This article has multiple issues. Please help improve it or discuss these issues on the talk page. (Learn how and when to remove these template messages) The topic of this article may not meet Wikipedia's notability guideline for biographies. Please help to demonstrate the notability of the topic by citing reliable secondary sources that are independent of the topic and provide significant coverage of it beyond a mere trivial mention. If notability cannot be shown, the article is likely to be merged, redirected, or deleted.Find sources: "Ken Demarest" – news · newspapers · books · scholar · JSTOR (December 2019) (Learn how and when to remove this template message) This biography of a living person relies too much on references to primary sources. Please help by adding secondary or tertiary sources. Contentious material about living persons that is unsourced or poorly sourced must be removed immediately, especially if potentially libelous or harmful. (December 2019) (Learn how and when to remove this template message) (Learn how and when to remove this template message)

Kenneth Llewellyn Demarest III is a computer game programmer, artist, and business person.

Early life and education

This section needs expansion. You can help by adding to it. (December 2019)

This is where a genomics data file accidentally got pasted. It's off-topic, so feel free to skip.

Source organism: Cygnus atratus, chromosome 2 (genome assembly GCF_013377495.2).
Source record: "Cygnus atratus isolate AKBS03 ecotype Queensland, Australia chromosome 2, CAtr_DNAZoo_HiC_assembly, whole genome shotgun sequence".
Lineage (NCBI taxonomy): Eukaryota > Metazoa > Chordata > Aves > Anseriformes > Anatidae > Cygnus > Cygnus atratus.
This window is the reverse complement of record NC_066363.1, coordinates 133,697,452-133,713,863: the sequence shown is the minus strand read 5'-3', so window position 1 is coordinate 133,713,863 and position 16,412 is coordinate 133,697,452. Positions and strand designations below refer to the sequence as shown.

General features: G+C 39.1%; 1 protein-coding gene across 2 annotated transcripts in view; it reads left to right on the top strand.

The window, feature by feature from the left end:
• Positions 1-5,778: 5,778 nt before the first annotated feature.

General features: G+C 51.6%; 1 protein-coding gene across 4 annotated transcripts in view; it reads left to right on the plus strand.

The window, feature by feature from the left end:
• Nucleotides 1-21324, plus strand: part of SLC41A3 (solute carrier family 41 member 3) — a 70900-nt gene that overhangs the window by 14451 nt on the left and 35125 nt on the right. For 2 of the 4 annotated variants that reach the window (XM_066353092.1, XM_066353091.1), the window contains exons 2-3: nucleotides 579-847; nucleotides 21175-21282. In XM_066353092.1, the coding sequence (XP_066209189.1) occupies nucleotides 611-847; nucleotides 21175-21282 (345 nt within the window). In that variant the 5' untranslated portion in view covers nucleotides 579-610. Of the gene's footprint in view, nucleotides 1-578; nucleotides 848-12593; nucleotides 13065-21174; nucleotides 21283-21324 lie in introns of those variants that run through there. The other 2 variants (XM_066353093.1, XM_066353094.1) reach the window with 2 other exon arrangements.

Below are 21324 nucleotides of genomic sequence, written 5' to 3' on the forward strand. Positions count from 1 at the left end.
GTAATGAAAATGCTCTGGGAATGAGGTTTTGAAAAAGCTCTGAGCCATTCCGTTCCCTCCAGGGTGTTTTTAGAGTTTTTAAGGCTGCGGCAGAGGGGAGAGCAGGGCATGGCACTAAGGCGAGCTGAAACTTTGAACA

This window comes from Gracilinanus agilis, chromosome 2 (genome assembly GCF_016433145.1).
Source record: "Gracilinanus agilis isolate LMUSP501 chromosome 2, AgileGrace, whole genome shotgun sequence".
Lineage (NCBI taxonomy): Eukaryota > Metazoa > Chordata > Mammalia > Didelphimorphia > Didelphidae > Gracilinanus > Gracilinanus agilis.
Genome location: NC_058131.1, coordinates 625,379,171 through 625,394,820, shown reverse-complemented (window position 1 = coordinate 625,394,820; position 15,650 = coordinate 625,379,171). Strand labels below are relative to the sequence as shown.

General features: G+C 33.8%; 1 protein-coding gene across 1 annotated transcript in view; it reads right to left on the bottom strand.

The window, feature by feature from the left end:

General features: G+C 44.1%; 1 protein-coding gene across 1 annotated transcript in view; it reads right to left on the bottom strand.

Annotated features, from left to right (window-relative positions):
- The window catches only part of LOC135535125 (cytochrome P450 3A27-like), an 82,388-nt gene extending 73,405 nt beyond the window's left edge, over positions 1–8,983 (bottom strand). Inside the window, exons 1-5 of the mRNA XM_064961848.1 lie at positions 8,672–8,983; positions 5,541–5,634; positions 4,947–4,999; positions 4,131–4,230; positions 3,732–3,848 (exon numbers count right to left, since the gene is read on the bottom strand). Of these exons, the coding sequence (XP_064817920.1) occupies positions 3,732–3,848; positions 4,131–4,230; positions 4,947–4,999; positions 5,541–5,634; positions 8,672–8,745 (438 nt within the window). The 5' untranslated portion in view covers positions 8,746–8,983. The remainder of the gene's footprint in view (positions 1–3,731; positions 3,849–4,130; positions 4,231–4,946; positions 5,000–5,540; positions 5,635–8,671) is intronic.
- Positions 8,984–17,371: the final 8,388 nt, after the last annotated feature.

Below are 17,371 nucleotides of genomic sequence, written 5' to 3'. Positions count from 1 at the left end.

Career

Demarest worked on Wing Commander and developed 3D, texture-mapped characters in BioForge.[citation needed] As a Director of Technology at Origin Systems, Demarest developed the technical prototype for Ultima Online using Ultima VI as a code base.[1] His later work resulted in the persistent-world real-time strategy game NetStorm: Islands At War,[2] which as of March 2016 is being re-made in 3D as Disciples of the Storm, funded through KickStarter.

In social gaming, Demarest was part of the early work blending 3D multiplayer online games and social game play both stand-alone and on networks such as Facebook and MySpace.[3]

Demarest was a founder of Appsoma, a platform as a service for scientific analysis.[citation needed]

As an artist for Shadow Garden he wrote 'Sand',[4] the most popular and frequently sold work on the platform developed by Zack Simpson. Sand is in the permanent collections of numerous museums worldwide including the Discovery Science Center and Sony Wonder Technology Lab. Demarest's later work supported technology that benefits humanity including MorSand, a 2006 Tech Award Laureate,[5] and CellBazaar, a 2007 Laureate.[6]

References

  1. ^ "Netstorm Postmortem", Experimental Game Play, July 2006, archived from the original on 2007-10-12
  2. ^ "Interview with Ken Demarest", Coming Soon Magazine], July 1997
  3. ^ "Arcadia Management", Arcadia Entertainment, July 2009, archived from the original on 2009-11-30
  4. ^ "Explore the Museum", Sony Wonder Lab, July 2008
  5. ^ "Technology Benefiting Humanity", The Tech Awards, September 2006
  6. ^ "Technology Benefiting Humanity", The Tech Awards, September 2007